I took off the driver’s door and put it on sawhorses, which made it easier to sand it. I didn’t try to remove all the old paint, but I made sure to sand completely through the old repaint job, and well into the original paint. Fortunately the original paint is still quite good beneath the surface- there isn’t really any peeling, cracking, rust bubbles, etc. The only exception was the trunk lid, which I took completely down to the metal, and of course the places where I needed bare metal do do dent-pulling or welding. I have to spend maybe 10 or 15 solid hours with the sander do do the entire car. It’s just noisy, dusty, uncomfortable work…
The paint on the trunk lid was in really bad shape, so I took the lid off the car and used paint stripper to completely remove all the old paint. It also needed some sanding to deal with the spots the stripper didn’t completely take care of.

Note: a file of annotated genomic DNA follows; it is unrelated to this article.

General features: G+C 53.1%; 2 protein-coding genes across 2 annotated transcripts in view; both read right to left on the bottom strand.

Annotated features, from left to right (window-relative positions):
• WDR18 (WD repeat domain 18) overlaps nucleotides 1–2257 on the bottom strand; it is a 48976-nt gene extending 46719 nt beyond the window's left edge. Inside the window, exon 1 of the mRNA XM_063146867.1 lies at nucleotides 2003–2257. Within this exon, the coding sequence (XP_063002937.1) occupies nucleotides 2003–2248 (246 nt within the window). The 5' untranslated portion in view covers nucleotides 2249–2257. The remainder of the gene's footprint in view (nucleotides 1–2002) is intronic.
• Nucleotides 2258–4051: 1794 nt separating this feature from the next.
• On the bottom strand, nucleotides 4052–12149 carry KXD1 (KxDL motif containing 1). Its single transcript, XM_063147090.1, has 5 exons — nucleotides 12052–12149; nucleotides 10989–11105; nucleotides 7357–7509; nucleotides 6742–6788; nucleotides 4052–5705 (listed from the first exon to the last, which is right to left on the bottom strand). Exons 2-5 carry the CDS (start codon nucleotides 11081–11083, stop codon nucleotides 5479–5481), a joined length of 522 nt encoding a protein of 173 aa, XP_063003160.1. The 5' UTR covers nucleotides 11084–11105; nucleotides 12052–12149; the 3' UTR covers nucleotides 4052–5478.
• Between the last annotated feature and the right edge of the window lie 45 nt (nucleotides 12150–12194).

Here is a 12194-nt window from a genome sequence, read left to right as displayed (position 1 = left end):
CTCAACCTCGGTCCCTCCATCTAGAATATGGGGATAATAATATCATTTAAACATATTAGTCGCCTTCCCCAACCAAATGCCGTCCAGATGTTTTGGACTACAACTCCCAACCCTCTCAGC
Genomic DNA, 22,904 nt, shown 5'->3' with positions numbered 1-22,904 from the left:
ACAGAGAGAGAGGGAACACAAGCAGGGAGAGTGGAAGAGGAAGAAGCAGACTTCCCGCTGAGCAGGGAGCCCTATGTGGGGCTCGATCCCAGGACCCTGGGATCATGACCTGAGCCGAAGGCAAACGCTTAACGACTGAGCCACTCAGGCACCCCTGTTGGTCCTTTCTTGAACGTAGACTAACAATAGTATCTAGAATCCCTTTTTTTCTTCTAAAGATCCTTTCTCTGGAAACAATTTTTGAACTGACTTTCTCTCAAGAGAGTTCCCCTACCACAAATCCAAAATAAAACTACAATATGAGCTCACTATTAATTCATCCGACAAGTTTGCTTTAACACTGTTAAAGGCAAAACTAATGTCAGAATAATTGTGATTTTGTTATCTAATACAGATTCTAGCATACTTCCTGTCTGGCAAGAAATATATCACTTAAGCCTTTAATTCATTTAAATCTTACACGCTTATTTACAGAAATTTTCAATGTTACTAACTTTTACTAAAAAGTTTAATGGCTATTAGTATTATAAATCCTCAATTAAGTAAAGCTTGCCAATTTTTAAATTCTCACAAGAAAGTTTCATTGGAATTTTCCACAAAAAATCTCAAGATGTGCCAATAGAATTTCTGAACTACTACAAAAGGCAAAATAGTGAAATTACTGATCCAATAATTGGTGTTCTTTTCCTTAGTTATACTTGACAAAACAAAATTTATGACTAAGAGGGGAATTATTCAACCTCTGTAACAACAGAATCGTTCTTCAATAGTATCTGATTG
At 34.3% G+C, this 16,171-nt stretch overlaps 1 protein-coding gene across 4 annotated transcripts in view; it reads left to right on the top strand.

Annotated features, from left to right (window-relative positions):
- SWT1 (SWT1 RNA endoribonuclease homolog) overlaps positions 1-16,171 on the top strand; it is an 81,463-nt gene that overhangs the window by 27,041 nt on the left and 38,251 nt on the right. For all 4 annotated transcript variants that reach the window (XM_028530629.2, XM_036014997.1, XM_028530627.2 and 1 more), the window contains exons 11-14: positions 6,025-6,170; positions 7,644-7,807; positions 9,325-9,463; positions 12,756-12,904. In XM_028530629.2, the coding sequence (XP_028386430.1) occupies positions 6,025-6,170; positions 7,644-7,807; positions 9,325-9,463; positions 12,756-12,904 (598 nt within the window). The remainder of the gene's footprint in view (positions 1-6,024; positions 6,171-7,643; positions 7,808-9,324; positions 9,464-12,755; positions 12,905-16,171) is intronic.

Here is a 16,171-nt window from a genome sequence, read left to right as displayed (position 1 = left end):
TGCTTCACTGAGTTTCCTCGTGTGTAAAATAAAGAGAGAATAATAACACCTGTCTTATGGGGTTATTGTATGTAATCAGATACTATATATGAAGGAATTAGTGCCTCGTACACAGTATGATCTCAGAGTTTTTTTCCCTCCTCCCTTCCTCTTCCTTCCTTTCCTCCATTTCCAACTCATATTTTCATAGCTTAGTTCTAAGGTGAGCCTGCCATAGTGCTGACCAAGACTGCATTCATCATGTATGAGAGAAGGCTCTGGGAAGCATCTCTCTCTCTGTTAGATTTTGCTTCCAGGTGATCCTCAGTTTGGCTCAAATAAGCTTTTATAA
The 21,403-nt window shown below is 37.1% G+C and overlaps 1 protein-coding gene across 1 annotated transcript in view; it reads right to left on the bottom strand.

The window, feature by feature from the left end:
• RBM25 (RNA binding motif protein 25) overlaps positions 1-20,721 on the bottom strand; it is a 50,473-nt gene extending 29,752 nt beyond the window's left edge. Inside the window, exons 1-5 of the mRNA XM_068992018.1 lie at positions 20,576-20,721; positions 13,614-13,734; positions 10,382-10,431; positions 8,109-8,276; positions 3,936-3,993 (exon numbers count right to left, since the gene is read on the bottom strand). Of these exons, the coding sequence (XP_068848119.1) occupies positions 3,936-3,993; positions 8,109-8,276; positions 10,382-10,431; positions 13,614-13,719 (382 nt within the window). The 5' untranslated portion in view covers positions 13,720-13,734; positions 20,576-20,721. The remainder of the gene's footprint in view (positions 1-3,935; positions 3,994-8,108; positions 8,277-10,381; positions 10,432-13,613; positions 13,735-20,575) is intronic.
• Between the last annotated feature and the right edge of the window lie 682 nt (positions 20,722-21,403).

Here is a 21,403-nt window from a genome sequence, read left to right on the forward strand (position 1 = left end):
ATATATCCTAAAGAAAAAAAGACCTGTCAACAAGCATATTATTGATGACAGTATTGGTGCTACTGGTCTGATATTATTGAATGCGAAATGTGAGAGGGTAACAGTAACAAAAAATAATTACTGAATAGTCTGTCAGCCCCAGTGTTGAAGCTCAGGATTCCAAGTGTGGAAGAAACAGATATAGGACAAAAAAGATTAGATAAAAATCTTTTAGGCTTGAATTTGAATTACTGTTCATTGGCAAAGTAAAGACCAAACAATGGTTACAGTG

I also started sanding the hood. I noticed that the paint thickness is very uneven- some parts needed tons of sanding to get through the topcoat to the primer, but other parts were down to the metal after a few seconds. I still need to decide if I want to remove all the paint, or just sand it enough to get rid of the deteriorated top layer.
To fix the dent on the bottom of the rocker panel, I made a special puller attachment from some bits of scrap metal. It got clamped to the seam at the bottom of the rocker panel, and it was able to pull it down to the correct position. Then I used the stud welder to pull out the dented portion of the rocker panel.
I also welded a couple of small cracks in the hood, and filled in the holes in the driver’s door where the rear-view mirror had been attached.
The car is just about ready for pant removal, which is a messy job. I already have the new primer and filler, so there is nothing to wait for, except finding the time.